Can anyone and everyone vote? What about people with learning disabilities, or a brain injury, or a diagnosis of dementia? Does their reduced mental capacity affect their right to vote?
As long as a person is over 18, and meets the nationality and residency criteria laid out by the Electoral Commission, that person is entitled to vote, regardless of any impaired mental capacity.
There is, however, an obstacle en route to that polling station - “individual voter registration”.
Previously, one person in each household was responsible for registering everyone living at that address. However, since 10 June 2014 in England and Wales, and 19 September 2014 in Scotland, under “individual electoral registration” each person must register individually.
This involves supplying basic “identifying information”, for example, your date of birth and national insurance number, to enable your identity to be verified.
There is a further requirement, however, in England, Wales and Scotland that the person applying to register must make a “declaration of truth” by signing or making their mark to declare that the information provided is true.
The guidance issued by the Electoral Commission for would-be voters in England and Wales goes on to say that, as an alternative, a person with “an appropriate power of attorney may make the declaration on behalf of the applicant”. However, in Scotland, under the Adults with Incapacity (Scotland) Act 2000, an attorney cannot make an application to register on behalf of the person.
Therefore, although there is no test of mental capacity to vote, there is now a test of mental capacity to register to vote. This new threshold test of capacity is likely to cause problems for people with learning disabilities or dementia and could stop them from being able to lawfully cast their vote on 8th June.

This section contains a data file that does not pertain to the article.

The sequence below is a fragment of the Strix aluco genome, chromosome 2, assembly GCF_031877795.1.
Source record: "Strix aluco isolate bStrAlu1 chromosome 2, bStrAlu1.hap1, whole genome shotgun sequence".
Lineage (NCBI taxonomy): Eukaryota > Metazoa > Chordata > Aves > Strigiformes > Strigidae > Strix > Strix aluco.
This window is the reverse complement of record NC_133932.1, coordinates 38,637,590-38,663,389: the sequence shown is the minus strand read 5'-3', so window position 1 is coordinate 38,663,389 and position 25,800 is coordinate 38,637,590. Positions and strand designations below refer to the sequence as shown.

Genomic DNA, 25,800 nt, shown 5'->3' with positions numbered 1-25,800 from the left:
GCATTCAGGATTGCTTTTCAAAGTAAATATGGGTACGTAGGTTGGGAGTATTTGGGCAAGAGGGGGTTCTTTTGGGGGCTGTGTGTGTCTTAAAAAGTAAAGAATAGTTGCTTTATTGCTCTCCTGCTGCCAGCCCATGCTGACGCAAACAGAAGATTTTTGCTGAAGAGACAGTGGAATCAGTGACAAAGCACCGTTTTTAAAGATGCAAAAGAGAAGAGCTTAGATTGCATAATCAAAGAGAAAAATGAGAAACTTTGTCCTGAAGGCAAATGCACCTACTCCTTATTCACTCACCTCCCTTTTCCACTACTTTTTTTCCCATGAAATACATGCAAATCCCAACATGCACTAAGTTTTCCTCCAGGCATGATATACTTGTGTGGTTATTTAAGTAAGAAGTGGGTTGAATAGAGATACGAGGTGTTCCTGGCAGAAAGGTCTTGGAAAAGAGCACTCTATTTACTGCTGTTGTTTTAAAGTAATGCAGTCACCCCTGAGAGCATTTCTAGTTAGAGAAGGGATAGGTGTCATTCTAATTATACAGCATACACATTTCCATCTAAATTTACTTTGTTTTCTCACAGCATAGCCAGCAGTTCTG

Guidance states that where the Electoral Registration Officer (“ERO”) is notified that a person lacks mental capacity to register, they should make further enquiries and explain the help that can be given to assist that person. However, if they are satisfied that the person does indeed lack the mental capacity to register, they must then consider if it is appropriate to follow up with the usual consequences of failing to register – which can include the imposition of a fine.
There are a number of issues that result from all of this:
- A person who is legally entitled to vote can be prevented from doing so by the introduction of an intervening test of capacity to register to vote;
- In England and Wales, there is a lack of clarity regarding who can make the declaration of truth on behalf of someone else. The guidance mentions attorneys – are these property and finance attorneys, or health and welfare attorneys? And what about court appointed deputies – can they make the declaration on behalf of the individual?; and
- The correspondence sent out by the Electoral Commission, with the “threat” of a fine for failure to register, can be worrying and distressing to the individual.
What should carers and care providers do?
Until the Electoral Commission removes the obstacle of “capacity to register to vote”, it is inevitable that some people with learning disabilities, dementia or other cognitive impairment may struggle to register, and therefore vote.
The Law Society Mental Health and Disability committee are working with the Electoral Commission to explore how this situation can be addressed.
In the meantime, our experience suggests that if a carer or support worker rings or emails the ERO, or otherwise enables the person they support to make that contact, the ERO will probably be understanding and helpful. At the very least, the threat of a fine or further chasing correspondence should simply go away – until the next time.
For more information please contact Sheree Green, our Court of Protection lead at Anthony Collins Solicitors, and Chair of the Law Society mental Health and Disability Committee. Alternatively, please visit our website.
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